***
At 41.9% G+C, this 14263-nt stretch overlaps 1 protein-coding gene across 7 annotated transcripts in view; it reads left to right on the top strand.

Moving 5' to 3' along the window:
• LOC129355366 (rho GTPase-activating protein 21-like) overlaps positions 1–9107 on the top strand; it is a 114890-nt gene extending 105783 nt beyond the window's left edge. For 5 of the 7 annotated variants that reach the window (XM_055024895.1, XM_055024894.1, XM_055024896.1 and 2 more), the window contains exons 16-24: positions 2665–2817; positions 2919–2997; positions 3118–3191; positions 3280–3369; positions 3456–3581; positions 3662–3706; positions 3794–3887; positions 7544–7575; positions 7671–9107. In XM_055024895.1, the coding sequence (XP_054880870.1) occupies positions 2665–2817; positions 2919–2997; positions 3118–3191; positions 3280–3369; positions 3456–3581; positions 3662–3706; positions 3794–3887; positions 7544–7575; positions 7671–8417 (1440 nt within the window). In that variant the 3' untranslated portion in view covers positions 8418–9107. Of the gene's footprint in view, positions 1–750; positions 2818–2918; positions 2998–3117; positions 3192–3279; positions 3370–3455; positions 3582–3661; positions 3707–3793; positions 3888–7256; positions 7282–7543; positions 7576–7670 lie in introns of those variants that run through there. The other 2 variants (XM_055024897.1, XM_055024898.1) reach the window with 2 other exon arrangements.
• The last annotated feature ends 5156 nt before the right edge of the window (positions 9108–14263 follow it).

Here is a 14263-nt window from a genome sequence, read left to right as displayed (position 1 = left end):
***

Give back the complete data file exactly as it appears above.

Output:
At 41.9% G+C, this 14263-nt stretch overlaps 1 protein-coding gene across 7 annotated transcripts in view; it reads left to right on the top strand.

Moving 5' to 3' along the window:
• LOC129355366 (rho GTPase-activating protein 21-like) overlaps positions 1–9107 on the top strand; it is a 114890-nt gene extending 105783 nt beyond the window's left edge. For 5 of the 7 annotated variants that reach the window (XM_055024895.1, XM_055024894.1, XM_055024896.1 and 2 more), the window contains exons 16-24: positions 2665–2817; positions 2919–2997; positions 3118–3191; positions 3280–3369; positions 3456–3581; positions 3662–3706; positions 3794–3887; positions 7544–7575; positions 7671–9107. In XM_055024895.1, the coding sequence (XP_054880870.1) occupies positions 2665–2817; positions 2919–2997; positions 3118–3191; positions 3280–3369; positions 3456–3581; positions 3662–3706; positions 3794–3887; positions 7544–7575; positions 7671–8417 (1440 nt within the window). In that variant the 3' untranslated portion in view covers positions 8418–9107. Of the gene's footprint in view, positions 1–750; positions 2818–2918; positions 2998–3117; positions 3192–3279; positions 3370–3455; positions 3582–3661; positions 3707–3793; positions 3888–7256; positions 7282–7543; positions 7576–7670 lie in introns of those variants that run through there. The other 2 variants (XM_055024897.1, XM_055024898.1) reach the window with 2 other exon arrangements.
• The last annotated feature ends 5156 nt before the right edge of the window (positions 9108–14263 follow it).

Here is a 14263-nt window from a genome sequence, read left to right as displayed (position 1 = left end):